Response of pregnant beef cows to undegradable intake protein fed in excess of the degradable intake protein requirement



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Kansas State University. Agricultural Experiment Station and Cooperative Extension Service


Two concurrent experiments were conducted to evaluate the effect on performance and forage intake of increasing the supply of undegradable intake protein (UIP) to pregnant beef cows already receiving sufficient degradable intake protein (DIP) to maximize forage intake. Three supplements were fed at .34% BW/day, providing .092% B W/day of DIP (level determined in previous study to maximize forage intake) and .042, .059, and .077% BW/day of UIP (low , moderate, and high UIP, respectively) . In study 1, ad libitum tallgrassprairie forage intake was measured daily from 12/1/93 to 2/10/9 4 using 18 pregnant Angus × Hereford cows. Forage intake steadily increased throughout the study, but did not vary between supplements for the first 6 weeks. However , forage intake was less during the last 4 weeks for cows offered the moderate and high UIP supplements. In study 2, 117 pregnant Angus × Hereford cows grazing dormant bluestem range were used to determine the impact of the supplements on body weight and body condition changes. Level of UIP in the supplement exerted only minimal effects on cumulative or 28-day interval changes in body weight or condition.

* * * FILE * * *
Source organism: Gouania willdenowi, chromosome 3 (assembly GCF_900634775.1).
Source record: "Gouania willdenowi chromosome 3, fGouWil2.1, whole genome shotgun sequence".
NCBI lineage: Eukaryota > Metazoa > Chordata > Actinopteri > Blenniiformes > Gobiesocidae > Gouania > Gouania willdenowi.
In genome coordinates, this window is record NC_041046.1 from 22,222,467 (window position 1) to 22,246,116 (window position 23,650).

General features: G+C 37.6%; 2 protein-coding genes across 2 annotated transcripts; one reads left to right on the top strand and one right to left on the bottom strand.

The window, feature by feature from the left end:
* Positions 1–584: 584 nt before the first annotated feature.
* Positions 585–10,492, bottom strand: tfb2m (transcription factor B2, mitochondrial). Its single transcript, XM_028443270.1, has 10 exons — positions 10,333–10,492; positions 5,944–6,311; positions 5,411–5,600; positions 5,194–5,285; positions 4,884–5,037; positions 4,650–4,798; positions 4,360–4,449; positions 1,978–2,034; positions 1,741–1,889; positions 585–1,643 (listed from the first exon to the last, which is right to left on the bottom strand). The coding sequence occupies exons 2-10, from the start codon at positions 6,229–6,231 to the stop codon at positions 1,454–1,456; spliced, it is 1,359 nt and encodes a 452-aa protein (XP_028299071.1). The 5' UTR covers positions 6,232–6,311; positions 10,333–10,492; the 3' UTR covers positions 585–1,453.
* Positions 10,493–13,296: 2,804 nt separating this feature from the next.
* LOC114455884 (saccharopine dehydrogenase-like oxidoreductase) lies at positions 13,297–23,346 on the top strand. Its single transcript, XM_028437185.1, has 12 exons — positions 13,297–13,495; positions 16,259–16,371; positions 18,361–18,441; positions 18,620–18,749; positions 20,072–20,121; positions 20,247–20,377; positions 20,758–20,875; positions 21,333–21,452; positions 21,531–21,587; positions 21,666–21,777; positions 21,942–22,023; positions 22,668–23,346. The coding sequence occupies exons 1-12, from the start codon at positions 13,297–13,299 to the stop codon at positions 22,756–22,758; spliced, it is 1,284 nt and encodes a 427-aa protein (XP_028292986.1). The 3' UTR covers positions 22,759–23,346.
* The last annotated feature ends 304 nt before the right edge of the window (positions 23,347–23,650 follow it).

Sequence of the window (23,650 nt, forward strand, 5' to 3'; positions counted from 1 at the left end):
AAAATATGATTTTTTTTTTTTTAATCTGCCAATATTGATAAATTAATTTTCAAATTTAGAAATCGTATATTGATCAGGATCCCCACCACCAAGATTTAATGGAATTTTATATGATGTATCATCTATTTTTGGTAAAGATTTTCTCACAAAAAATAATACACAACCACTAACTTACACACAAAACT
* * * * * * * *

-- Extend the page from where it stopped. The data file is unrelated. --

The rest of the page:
Beef, Beef cows, Intake, Protein supplementation